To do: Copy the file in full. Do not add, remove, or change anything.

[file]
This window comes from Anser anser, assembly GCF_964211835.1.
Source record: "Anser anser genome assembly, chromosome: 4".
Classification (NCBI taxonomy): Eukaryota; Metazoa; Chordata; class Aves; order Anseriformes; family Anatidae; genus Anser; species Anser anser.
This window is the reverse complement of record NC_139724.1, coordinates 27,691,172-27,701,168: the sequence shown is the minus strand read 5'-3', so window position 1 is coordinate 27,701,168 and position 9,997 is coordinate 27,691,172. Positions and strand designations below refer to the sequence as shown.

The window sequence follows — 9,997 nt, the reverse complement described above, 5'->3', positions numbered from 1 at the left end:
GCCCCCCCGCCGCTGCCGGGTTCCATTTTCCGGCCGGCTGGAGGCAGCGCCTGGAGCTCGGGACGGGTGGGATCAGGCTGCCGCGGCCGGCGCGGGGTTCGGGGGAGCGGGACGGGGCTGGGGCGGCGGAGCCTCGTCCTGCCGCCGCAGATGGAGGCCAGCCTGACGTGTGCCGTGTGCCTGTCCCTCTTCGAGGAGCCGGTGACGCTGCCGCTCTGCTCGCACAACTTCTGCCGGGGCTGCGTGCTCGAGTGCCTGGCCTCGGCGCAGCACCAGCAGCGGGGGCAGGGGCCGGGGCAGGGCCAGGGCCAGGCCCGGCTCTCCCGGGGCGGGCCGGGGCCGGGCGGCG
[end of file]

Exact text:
This window comes from Anser anser, assembly GCF_964211835.1.
Source record: "Anser anser genome assembly, chromosome: 4".
Classification (NCBI taxonomy): Eukaryota; Metazoa; Chordata; class Aves; order Anseriformes; family Anatidae; genus Anser; species Anser anser.
This window is the reverse complement of record NC_139724.1, coordinates 27,691,172-27,701,168: the sequence shown is the minus strand read 5'-3', so window position 1 is coordinate 27,701,168 and position 9,997 is coordinate 27,691,172. Positions and strand designations below refer to the sequence as shown.

The window sequence follows — 9,997 nt, the reverse complement described above, 5'->3', positions numbered from 1 at the left end:
GCCCCCCCGCCGCTGCCGGGTTCCATTTTCCGGCCGGCTGGAGGCAGCGCCTGGAGCTCGGGACGGGTGGGATCAGGCTGCCGCGGCCGGCGCGGGGTTCGGGGGAGCGGGACGGGGCTGGGGCGGCGGAGCCTCGTCCTGCCGCCGCAGATGGAGGCCAGCCTGACGTGTGCCGTGTGCCTGTCCCTCTTCGAGGAGCCGGTGACGCTGCCGCTCTGCTCGCACAACTTCTGCCGGGGCTGCGTGCTCGAGTGCCTGGCCTCGGCGCAGCACCAGCAGCGGGGGCAGGGGCCGGGGCAGGGCCAGGGCCAGGCCCGGCTCTCCCGGGGCGGGCCGGGGCCGGGCGGCG